The End of the Affair
- Reviewed by Florence Scott
- Published on July 4th, 2011 at 1:12a.m.
The End of the Affair – by Graham Green
The London blitz provides a suitably chaotic backdrop for Graham Green’s novel The End of The Affair. The tale is of the writer Bendrix, and his secret relationship with Sarah, a married woman who despite being unfaithful to her husband is determined to be faithful to her marriage. Consumed by an obsession with the imminent and inevitable end of this affair, Bendrix drives Sarah away, only to have his feelings reawakened by a chance meeting with her husband two years later. In retaliation to the idea of Sarah having another lover, he then decides to hire Parkis, a private detective, to investigate her secrets - only to find out that her new lover isn’t who first thought.
On the very first page of The End of The Affair, the narrator assures the reader of the book’s purpose – “a record of hate far more than of love”. The title of course suggests a combination, and the book definitely delivers them both in high doses. Perhaps a more prominent emotion in the novel, however, is Jealousy.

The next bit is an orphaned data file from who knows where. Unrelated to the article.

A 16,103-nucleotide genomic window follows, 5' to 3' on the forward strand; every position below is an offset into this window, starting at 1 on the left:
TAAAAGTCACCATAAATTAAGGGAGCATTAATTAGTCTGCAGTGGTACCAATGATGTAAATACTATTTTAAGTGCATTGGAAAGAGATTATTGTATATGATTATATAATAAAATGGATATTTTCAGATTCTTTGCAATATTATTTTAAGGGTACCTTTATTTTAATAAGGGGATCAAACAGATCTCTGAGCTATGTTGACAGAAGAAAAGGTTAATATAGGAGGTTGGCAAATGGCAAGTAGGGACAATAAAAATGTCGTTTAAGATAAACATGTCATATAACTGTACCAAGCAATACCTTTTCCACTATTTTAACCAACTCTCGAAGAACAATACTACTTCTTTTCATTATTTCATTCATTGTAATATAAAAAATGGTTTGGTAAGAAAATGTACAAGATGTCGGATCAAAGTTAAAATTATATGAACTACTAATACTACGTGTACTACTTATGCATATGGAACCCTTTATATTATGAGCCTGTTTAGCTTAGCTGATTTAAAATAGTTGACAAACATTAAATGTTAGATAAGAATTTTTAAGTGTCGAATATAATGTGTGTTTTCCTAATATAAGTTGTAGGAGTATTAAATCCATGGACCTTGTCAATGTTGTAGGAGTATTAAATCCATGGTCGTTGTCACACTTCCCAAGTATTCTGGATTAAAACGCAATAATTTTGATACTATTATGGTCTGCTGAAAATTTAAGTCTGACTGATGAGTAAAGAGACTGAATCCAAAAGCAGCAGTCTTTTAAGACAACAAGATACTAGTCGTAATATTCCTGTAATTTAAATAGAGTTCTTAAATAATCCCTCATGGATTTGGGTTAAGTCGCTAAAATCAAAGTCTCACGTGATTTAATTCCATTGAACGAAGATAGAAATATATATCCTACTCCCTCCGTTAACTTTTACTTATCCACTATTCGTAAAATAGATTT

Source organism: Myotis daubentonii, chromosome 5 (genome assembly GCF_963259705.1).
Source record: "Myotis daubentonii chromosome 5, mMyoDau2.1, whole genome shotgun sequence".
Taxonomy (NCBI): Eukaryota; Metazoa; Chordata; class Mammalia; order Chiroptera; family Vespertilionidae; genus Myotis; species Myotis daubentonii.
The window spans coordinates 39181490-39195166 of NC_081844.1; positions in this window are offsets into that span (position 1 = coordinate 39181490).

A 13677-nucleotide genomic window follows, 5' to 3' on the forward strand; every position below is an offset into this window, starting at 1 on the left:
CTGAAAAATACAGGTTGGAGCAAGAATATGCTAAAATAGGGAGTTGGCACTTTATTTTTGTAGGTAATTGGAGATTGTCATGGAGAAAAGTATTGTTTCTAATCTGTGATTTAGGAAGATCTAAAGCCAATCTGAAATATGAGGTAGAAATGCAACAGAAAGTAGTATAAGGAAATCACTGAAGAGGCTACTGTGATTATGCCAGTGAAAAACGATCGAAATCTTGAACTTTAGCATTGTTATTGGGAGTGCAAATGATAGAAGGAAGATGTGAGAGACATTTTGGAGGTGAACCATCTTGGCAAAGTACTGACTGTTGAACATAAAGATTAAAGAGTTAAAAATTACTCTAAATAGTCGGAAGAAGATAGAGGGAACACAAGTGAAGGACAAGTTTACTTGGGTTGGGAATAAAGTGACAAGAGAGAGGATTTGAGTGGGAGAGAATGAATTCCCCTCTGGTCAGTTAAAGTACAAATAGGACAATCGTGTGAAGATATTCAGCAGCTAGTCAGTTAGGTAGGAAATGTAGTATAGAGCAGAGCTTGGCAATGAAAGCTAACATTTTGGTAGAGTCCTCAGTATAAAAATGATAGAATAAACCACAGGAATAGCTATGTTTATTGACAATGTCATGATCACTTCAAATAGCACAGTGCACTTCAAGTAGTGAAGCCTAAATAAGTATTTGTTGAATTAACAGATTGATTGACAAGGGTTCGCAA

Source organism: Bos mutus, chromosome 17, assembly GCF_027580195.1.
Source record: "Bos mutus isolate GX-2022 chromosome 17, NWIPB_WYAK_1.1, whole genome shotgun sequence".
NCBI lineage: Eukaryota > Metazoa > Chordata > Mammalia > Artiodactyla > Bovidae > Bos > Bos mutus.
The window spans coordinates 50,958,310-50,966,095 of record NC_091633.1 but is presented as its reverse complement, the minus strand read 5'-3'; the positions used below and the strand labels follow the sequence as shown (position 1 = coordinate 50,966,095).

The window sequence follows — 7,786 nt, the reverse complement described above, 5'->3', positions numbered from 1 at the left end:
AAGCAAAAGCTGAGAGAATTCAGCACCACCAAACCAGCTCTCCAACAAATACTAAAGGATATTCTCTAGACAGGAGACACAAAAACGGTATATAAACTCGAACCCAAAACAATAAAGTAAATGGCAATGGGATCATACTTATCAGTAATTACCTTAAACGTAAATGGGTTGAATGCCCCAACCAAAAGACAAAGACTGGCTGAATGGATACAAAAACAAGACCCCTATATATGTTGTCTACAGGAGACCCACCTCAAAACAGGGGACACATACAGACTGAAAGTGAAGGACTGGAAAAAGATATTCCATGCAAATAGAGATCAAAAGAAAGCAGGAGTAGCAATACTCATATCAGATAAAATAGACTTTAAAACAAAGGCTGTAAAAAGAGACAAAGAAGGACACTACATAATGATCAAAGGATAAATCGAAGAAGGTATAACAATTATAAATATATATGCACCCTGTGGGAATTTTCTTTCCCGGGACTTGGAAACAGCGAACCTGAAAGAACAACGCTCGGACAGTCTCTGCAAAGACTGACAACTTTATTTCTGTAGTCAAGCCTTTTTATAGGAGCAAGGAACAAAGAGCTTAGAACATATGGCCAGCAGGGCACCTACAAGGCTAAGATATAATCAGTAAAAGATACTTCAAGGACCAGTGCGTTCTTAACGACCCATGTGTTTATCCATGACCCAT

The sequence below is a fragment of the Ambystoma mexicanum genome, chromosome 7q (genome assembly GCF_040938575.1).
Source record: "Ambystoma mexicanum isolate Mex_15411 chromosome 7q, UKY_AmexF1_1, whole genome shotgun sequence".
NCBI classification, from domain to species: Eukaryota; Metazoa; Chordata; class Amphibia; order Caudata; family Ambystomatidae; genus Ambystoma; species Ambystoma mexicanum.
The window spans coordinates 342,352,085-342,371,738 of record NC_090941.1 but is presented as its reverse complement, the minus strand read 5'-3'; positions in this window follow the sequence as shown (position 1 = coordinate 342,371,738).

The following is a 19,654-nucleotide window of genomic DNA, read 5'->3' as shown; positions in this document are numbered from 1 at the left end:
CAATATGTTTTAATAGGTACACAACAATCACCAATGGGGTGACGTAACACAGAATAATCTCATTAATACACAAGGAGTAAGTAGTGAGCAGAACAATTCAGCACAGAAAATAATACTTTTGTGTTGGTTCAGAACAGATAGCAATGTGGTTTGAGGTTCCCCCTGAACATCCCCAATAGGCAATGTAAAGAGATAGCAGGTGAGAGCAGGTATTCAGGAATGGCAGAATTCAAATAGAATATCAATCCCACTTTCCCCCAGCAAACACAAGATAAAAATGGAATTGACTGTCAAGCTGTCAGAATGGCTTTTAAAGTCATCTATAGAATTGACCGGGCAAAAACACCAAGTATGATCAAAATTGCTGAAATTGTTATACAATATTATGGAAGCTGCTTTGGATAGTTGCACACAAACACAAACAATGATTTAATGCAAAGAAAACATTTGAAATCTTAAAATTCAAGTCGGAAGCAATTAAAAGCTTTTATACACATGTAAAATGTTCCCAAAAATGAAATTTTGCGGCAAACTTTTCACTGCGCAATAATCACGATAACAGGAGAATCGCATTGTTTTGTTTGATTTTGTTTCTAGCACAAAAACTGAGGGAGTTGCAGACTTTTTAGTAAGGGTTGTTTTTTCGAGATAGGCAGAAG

The novel explores the usual emotions associated with books surrounding affairs – the aforementioned love, hate and jealousy, as well as intimacy, loss and loneliness. But what gives The End Of The Affair an extra literary tier over its adulterous contemporaries is its exploration of both lack of, and belief in God - in particular Roman Catholicism; a subject known to be important to the author. This plays a much bigger part in the novel than probably first considered, and crops up perhaps more than the subject of sexual desire, contrasting the novel with the Lady Chatterleys of the adulterous book genre.
There is also an element of mystery, with the addition of the investigation into Sarah’s life and Parkis’ gradual discoveries. Even more interesting is the avoidance of a linear narrative – instead the narrator weaves in and out of the past and present, and as Parkis uncovers more about Sarah’s life Bendrix relives more of the painful memories of their affair.
What makes The End of the Affair perhaps so emotive and vivid is its parallels with the real authors life – the book is based loosely on Greene’s mistress Catherine, whom the book is dedicated to.
This definitely isn’t a novel that one should read for entertainment; in most part it is a tale of almost vulgar misery. Look past that (almost) inescapable despair though, and it is a well-crafted, intelligent, beautifully emotive novel.